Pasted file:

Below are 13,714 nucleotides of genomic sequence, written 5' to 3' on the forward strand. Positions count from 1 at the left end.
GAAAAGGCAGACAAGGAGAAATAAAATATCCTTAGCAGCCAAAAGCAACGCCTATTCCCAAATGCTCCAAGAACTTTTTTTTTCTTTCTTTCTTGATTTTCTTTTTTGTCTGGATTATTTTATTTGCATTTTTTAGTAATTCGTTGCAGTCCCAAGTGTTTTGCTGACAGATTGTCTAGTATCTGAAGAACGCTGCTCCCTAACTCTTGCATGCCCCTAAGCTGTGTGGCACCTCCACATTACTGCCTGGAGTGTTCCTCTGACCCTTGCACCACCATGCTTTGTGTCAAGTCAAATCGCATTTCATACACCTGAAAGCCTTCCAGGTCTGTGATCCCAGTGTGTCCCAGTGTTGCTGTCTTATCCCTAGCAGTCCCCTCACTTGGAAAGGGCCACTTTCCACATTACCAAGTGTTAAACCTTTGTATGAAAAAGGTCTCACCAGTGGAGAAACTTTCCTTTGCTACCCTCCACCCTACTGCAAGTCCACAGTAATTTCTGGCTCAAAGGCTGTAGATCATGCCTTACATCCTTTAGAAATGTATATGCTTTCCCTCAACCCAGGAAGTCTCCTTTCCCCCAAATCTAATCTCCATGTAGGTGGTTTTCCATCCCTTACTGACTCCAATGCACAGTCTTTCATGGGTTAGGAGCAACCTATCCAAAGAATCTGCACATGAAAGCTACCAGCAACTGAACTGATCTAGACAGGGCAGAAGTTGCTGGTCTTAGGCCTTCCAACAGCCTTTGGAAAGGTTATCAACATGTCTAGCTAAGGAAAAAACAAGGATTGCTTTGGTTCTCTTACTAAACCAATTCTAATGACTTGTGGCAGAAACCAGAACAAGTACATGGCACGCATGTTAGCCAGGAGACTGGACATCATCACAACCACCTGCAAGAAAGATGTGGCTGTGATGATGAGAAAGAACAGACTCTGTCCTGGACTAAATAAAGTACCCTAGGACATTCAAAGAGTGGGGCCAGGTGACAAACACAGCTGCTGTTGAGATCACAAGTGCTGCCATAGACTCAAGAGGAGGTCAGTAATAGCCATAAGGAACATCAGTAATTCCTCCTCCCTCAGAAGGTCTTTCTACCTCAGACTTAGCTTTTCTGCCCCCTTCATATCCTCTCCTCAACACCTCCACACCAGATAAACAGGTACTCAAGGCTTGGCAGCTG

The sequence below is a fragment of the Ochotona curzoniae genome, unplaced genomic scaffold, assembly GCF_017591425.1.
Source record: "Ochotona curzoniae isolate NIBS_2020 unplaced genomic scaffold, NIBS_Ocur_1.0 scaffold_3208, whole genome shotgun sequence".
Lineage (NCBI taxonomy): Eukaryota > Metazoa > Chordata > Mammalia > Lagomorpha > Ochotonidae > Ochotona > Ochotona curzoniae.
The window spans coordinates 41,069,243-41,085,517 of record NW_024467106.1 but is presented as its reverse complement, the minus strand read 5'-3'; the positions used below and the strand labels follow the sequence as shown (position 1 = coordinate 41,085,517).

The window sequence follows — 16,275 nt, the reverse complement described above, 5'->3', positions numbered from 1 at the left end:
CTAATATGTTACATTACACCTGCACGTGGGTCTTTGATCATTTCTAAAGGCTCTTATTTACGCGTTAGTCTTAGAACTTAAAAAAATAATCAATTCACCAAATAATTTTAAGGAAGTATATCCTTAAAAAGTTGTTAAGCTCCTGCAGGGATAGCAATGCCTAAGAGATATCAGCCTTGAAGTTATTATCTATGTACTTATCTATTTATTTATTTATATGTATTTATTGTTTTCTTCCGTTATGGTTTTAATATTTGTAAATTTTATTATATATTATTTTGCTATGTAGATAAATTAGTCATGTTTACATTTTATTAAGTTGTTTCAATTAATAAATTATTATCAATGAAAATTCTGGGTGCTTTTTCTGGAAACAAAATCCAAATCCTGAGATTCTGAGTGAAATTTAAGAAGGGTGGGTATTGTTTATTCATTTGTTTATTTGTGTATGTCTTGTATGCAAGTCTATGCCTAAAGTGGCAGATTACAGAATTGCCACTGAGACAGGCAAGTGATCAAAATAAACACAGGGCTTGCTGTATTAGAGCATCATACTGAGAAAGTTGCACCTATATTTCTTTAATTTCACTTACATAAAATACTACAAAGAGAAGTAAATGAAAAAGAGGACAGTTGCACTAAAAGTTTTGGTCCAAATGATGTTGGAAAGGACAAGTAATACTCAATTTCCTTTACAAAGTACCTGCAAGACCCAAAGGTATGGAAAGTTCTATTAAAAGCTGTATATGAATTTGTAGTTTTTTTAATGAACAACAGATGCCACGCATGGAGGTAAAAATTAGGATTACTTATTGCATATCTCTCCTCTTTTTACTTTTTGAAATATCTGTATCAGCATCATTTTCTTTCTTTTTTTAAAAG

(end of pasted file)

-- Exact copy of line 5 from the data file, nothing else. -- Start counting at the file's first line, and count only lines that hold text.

Lineage (NCBI taxonomy): Eukaryota > Metazoa > Chordata > Mammalia > Lagomorpha > Ochotonidae > Ochotona > Ochotona curzoniae.